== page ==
Germany's foreign intelligence agency confirmed Saturday that it swaps information on the latest technological developments with its European counterparts, but denied a report that it tried to bypass legal restrictions on Internet surveillance to be able to use advanced technology developed by the British.
The London-based Guardian newspaper cited documents released by NSA leaker Edward Snowden according to which Britain's GCHQ spy agency helped their German counterparts to change or bypass domestic laws.
"It is not true that the Federal Intelligence Agency allegedly tried to circumvent legal restrictions in order to use British surveillance technology," said Martin Heinemann, a spokesman for the agency, which is known by its German acronym BND.
Heinemann told The Associated Press that the exchange between the two agencies, which took place in 2008, focused "not on legal, but on technical questions" related to mooted surveillance regulation reforms in Germany that were never implemented.
He acknowledged, though, that the BND swaps tech tips with friendly agencies in Europe.
"A regular exchange of information about technological developments takes place with other European agencies," said Heinemann.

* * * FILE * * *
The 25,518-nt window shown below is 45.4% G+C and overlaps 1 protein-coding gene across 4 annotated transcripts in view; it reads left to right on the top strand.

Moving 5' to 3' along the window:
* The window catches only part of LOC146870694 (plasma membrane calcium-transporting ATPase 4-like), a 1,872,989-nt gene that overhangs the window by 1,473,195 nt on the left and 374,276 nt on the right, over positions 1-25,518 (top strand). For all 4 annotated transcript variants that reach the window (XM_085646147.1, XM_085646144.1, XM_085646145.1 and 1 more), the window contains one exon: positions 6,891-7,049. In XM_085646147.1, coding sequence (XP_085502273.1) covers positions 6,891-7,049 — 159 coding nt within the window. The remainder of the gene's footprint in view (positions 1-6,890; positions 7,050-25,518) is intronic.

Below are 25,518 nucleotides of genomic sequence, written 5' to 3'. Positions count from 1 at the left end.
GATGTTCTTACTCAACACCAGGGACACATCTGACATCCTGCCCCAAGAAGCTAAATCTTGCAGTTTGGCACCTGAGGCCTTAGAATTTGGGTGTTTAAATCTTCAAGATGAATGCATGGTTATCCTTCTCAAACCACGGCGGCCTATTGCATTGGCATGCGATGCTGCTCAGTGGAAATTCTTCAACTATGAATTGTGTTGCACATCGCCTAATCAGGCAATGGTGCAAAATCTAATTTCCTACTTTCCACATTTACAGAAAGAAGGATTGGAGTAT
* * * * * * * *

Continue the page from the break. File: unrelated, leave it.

The extent to which Western intelligence agencies cooperate on Internet surveillance has come under public scrutiny since Snowden first released documents about the work of the U.S. National Security Agency in June.
This cooperation has been called into question following reports that some of the agencies are spying on friendly nations' leaders.
Earlier this month German weekly Der Spiegel reported that the NSA had monitored Chancellor Angela Merkel's cellphone, prompting her to complain personally to President Barack Obama and send a delegation of senior officials to Washington. Details of the delegation's talks with U.S. officials have been scant. But German media reported Saturday that Berlin is confident it will be able to conclude a "no spy" agreement with Washington.
German weekly Frankfurter Allgemeine Sonntagszeitung cited unnamed German government officials saying such a deal might be reached early next year. Meanwhile, Der Spiegel reported that Germany wants written assurances that U.S. intelligence agencies won't eavesdrop on Merkel anymore.
A German government spokeswoman declined to comment on those reports. The rules of her job did not allow her to be quoted by name.
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